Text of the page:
Who wants their moldy old hall anyway?

832

casting aspersions.

Now that we have won the long fight for marriage equality here in New Jersey and the parties are over, we find there is still some fine- tuning to do. The legislature is considering whether over- riding the governor’s veto and writing equality into law is necessary, since the courts seem to have done the job for them. This idea, of course, lets a lot of Republicans and a few Democrats off the hook. More than that, it opens some possibilities that a law, as presently envisioned, would not.

The court’s decision did not provide for a religious exemption – a feature that would be present in any law that might get passed. This in no way means clergy would be legally obliged to perform marriages they or their denomination disapprove of. No law or court decision could mandate such a violation of the First Amendment. However, it does open the question of the use of facilities otherwise available to the public – a hall owned by the Knights of Columbus for example. Could a gay couple insist on their right to use such a facility and even sue to enforce such a right? Though the answer to that question is presently murky, legal analysts have raised the possibility.  Senate President Sweeney has said “all options are on the table” as legislators meet to decide what to do.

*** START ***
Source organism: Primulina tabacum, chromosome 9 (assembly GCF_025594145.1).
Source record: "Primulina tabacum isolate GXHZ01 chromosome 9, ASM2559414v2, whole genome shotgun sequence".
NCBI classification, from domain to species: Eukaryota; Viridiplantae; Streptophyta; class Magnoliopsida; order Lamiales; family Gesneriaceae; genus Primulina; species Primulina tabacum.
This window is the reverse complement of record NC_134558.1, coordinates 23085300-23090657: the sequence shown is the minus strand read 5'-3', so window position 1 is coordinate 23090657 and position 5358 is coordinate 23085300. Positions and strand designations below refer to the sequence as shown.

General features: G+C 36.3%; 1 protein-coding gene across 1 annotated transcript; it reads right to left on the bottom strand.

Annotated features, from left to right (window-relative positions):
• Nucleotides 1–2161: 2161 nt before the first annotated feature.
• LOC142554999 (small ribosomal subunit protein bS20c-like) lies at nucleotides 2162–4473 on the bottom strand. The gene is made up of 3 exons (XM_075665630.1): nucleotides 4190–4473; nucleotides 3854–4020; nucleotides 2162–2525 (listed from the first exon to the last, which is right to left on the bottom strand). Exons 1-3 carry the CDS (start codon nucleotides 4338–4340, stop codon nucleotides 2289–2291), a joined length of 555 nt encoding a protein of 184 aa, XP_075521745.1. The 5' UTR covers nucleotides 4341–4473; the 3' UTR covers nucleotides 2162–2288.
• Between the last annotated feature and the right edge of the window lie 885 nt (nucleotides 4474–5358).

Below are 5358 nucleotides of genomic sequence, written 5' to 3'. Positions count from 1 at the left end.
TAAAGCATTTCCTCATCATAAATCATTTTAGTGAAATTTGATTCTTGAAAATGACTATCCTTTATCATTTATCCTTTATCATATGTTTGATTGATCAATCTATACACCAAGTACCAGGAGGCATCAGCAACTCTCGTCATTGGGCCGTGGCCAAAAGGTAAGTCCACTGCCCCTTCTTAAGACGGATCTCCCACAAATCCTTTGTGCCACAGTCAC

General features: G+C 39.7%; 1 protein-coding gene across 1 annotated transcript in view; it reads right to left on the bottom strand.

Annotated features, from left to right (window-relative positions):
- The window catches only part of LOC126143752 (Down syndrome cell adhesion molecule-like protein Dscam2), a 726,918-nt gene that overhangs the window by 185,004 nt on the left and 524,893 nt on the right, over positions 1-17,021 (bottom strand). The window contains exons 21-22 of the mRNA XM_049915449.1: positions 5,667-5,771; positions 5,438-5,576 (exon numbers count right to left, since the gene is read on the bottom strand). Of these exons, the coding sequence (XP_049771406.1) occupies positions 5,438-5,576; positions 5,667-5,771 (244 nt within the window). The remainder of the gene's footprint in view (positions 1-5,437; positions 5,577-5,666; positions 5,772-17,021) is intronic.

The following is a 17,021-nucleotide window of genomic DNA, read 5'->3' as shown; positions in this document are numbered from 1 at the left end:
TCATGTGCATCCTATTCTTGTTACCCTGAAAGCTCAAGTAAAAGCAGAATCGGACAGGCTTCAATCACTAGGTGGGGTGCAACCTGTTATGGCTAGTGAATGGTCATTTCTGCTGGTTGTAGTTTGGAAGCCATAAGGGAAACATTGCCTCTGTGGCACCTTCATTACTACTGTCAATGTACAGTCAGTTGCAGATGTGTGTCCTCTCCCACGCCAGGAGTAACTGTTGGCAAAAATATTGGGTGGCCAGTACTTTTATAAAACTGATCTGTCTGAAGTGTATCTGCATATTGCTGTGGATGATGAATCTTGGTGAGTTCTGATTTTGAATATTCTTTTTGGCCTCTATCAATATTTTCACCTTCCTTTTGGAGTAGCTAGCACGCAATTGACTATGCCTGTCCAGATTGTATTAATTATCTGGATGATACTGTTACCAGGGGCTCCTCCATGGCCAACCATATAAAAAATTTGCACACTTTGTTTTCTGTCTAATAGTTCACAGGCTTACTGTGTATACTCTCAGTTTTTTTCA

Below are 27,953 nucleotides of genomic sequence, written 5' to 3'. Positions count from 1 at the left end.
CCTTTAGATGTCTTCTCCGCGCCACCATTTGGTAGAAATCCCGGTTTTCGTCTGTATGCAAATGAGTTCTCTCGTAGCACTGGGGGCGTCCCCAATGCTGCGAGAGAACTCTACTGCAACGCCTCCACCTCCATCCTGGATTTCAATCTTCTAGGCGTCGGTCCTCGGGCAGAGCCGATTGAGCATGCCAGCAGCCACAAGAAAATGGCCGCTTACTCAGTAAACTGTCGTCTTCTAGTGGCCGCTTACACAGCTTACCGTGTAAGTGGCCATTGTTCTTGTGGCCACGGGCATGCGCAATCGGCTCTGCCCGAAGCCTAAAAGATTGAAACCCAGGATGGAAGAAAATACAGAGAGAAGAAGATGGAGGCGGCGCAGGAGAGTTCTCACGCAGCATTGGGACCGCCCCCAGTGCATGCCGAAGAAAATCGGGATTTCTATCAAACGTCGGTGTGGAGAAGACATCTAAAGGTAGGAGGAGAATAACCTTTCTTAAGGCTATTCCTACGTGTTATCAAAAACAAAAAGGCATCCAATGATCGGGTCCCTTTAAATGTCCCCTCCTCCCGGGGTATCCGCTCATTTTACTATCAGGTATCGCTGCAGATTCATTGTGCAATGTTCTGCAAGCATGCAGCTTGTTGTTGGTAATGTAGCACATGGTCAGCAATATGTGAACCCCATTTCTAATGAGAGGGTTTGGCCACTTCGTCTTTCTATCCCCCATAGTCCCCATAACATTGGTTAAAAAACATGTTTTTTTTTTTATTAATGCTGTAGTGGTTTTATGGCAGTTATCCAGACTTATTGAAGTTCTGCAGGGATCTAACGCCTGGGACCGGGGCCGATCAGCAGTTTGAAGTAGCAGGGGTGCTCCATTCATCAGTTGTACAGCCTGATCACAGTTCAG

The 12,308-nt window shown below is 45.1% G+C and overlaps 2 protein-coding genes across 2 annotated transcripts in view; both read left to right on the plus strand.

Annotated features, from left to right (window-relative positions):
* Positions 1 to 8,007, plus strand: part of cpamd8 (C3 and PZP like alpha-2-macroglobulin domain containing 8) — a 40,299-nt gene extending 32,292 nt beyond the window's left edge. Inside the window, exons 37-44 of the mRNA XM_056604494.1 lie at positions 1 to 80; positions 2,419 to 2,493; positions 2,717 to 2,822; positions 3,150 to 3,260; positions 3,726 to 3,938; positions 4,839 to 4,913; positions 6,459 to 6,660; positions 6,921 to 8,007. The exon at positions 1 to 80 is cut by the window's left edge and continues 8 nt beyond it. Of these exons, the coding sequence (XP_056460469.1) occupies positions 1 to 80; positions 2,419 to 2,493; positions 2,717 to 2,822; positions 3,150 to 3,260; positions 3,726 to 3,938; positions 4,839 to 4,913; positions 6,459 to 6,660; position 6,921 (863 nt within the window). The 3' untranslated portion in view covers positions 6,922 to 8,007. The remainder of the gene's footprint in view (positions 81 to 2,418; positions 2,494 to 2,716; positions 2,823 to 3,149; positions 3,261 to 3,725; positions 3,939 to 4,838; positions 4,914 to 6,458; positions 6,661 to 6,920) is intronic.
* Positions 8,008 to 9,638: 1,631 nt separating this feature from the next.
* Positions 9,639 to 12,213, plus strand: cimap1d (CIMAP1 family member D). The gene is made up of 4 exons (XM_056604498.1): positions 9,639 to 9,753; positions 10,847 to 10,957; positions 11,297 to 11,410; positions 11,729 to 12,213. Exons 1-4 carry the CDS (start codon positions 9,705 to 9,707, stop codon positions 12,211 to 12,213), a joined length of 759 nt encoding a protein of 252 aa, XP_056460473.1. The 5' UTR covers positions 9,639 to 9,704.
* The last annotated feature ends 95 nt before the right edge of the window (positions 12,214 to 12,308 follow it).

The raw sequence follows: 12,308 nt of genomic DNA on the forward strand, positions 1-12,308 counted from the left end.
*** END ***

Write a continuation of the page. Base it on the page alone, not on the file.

Garden State Equality Chair Troy Stevenson has indicated possible support for letting the issue stand as is. “I do not believe we should be caveating our rights” Stevenson was quoted in the Trenton Times as saying. “I think we’re in the position right now where we’ve got some of the strongest marriage protections in the country and for us to pro- actively go out and insert some sort of religious exemption that allows religious discrimination to be codified into law, I don’t know why we would do that.”

I do. I know exactly why we would do that. We would do it to show that, now that we at last have the upper hand in this battle, we can be gracious in victory. We would do it because decent people who respect other people’s convictions even if they disagree with them, do not force themselves upon those other people. There are plenty of halls available to rent. There are ample facilities of all sorts to meet the wedding needs of our community without having to force our way into a premises that  belongs to a religious organization opposed to same sex marriage.

We just have no practical need of this nor do we need the intense hostility that such an effort would create. Enemies are expensive indulgences and there is no point in creating them without pressing need. Personally, I would have no wish to deal with any space or service provider who was opposed to me marrying my partner. There was a time when such bigotry was the rule but that time is no more. The market place has corrected the problem and today we are in fact deluged with offers and advertising from people who are only too happy to provide every sort of wedding service one can imagine for LGBT couples. If there are still a few for whom our money isn’t good enough, I say fine – let them be. They are the past. The future belongs to us and it would suit us well to enter into it in a forgiving and tolerant spirit.